Siemens found the answer in spiral CT. Previous systems had moved the patient, who was lying on the table, a little farther after capturing each slice image – a slow process. In spiral CT, the patient is continuously moved through the measuring field and through the CT scanner while the X-rays scan the body in a spiral shape and produce an image. This makes the scanning process much faster. Experts feared that this technique would produce blurred images due to movement, however. The Siemens developers ultimately solved this problem with complicated new algorithms. They made a breakthrough in 1990, launching the world’s first spiral CT scanner that was ready for the market. In the years that followed, the developers increasingly turned their focus to other challenges in this still-growing technology.
In 1995, the Somatom Plus4 was launched on the market. At the time, it was the world’s fastest scanner. It could be used for a variety of clinical purposes and did not require a lot of space. Another new development came in 1997: a special solid-state detector featuring a newly developed ceramic mixture called UFC (Ultra Fast Ceramics), which made it possible to reduce the radiation dose during CT scans by as much as 30 percent in comparison to earlier materials. By the mid-1990s, there was no longer any comparison to the early years of CT technology in terms of diagnostic quality or user and patient friendliness.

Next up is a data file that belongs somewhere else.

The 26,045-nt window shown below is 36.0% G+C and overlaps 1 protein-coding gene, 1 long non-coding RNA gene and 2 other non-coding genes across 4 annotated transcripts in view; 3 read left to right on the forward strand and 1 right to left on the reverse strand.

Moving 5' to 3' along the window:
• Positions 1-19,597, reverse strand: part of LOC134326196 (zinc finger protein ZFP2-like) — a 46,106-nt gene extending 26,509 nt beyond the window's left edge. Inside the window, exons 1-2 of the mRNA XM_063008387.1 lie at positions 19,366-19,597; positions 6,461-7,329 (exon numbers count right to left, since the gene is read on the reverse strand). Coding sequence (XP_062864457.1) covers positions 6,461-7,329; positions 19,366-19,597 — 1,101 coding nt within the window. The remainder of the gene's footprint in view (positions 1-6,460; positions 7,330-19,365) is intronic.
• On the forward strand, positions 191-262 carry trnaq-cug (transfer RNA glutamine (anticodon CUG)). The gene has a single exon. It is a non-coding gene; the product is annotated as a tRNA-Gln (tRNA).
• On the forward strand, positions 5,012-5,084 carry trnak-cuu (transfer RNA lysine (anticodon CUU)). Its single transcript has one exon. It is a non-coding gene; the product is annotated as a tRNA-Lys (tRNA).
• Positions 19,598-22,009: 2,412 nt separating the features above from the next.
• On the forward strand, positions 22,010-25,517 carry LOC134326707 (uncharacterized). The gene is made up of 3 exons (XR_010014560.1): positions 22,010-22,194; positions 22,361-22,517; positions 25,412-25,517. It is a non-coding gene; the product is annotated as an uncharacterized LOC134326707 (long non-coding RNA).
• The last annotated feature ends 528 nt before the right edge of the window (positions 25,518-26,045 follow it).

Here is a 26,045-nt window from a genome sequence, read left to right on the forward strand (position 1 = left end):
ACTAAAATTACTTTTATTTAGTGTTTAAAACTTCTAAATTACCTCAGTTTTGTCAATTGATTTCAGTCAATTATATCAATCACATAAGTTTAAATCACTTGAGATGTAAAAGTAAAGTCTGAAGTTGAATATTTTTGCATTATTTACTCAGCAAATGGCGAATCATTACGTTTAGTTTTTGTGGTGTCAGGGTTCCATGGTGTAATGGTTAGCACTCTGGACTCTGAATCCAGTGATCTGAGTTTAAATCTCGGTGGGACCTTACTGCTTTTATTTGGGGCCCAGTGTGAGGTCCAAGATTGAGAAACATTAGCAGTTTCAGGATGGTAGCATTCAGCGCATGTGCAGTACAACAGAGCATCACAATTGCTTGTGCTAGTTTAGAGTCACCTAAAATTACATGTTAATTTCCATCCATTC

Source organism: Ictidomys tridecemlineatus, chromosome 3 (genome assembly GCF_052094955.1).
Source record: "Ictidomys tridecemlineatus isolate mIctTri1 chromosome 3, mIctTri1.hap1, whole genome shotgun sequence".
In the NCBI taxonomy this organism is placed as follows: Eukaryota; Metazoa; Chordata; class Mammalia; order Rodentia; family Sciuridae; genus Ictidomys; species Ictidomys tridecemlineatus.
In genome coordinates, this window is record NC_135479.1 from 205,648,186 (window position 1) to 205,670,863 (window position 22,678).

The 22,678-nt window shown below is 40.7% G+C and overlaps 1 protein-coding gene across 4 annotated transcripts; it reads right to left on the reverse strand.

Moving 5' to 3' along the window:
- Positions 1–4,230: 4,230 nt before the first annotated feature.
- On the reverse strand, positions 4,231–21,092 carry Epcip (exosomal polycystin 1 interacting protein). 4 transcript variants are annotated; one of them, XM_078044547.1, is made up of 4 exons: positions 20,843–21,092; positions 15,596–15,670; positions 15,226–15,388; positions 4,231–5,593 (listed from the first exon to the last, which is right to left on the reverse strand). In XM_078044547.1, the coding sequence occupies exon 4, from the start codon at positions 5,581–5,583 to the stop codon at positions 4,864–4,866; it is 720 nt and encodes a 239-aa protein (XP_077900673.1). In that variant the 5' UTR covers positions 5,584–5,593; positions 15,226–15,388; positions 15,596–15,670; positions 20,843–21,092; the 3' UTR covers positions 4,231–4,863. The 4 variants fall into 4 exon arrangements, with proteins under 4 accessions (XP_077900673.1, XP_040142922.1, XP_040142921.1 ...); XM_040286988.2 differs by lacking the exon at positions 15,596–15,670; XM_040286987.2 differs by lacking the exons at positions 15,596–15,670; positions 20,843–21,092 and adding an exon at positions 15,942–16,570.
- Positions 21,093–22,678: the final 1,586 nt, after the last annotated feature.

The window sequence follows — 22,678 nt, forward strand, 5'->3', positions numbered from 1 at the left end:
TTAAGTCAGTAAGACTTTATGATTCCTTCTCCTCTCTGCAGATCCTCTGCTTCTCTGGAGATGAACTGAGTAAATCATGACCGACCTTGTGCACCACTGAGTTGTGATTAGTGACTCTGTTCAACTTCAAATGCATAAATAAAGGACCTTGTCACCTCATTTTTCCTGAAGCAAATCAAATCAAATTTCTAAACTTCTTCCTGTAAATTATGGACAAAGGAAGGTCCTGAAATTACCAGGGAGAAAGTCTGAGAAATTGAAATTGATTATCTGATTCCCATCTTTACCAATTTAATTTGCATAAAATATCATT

The performance of CT scanners of the time had reached its limit with regard to image quality and visualization of the volume of individual organs. But Siemens engineers found a way to put the existing performance to better use. Multislice CT made it possible to generate and capture multiple image slices at once. Because the slices were much thinner, the volume data sets available were now significantly larger.This marked an important step toward a breakthrough in cardiac CT. The first multislice scanner from Siemens was the Somatom Volume Zoom. It made it possible to produce the first CT image of the coronary vessels, which was done at the Klinikum Grosshadern facility, in Munich, in 1999. The scan took 40 seconds.
Siemens recognized the potential of this technology early on and ramped up its efforts to push development forward, in cooperation with clinical partners, in the years that followed. Examples of these activities include the SOMATOM Sensation (2001), which offered insight into the coronary arteries with previously unknown clarity. The year 2005 brought the launch of a CT scanner that combined all of the previous innovations, but took them even farther: the SOMATOM Definition. It was the first such system in the world to use two X-ray tubes and two detectors. The system revolutionized cardiac imaging in particular. Before then, patients with a high heart rate had to take beta blockers to achieve the necessary resting heart rate to undergo a scan. Dual-source technology meant that this was no longer necessary.
In nuclear medicine, too, CT scanners became increasingly important starting in the early 2000s. The imaging systems used in nuclear medicine, such as SPECT (single-photon emission computed tomography) and PET (positron emission tomography), were combined with a CT scanner to produce a hybrid system that united visualization of metabolic processes with the precision anatomical images of structures yielded by CT. In radiation therapy as well, CT came to be used increasingly as an imaging method in combination with radiation units.
Today’s CT systems from Siemens are the product of years of working in concert with scientists, researchers, and medical professionals all over the world. This cooperation is making state-of-the-art CT technology accessible to more and more people. Nowadays, CT scans not only work with a significantly lower X-ray dose than previously, but also help physicians decide how to treat their patients.